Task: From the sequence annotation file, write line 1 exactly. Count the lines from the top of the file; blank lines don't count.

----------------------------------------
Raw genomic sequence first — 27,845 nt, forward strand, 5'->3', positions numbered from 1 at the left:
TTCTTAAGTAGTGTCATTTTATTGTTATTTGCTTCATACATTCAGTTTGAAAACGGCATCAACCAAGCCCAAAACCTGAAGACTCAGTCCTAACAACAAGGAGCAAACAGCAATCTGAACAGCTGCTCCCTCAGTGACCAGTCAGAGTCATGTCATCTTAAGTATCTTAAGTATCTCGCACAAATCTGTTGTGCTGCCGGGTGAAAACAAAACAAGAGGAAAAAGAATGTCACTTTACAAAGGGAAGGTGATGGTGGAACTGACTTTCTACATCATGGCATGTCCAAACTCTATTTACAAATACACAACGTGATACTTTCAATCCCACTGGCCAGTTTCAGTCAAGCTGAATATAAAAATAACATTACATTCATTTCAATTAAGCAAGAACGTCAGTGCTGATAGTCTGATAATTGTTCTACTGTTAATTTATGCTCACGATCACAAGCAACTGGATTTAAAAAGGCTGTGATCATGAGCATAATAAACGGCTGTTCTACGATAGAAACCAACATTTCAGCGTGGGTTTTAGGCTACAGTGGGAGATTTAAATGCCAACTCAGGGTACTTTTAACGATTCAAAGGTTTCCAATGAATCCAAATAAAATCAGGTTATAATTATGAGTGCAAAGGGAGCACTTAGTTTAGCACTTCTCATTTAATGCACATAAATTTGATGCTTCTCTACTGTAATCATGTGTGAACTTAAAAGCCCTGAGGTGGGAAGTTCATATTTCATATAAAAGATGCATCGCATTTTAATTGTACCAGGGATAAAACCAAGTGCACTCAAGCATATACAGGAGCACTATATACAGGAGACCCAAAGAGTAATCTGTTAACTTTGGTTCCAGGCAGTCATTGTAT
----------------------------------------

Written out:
Raw genomic sequence first — 27,845 nt, forward strand, 5'->3', positions numbered from 1 at the left: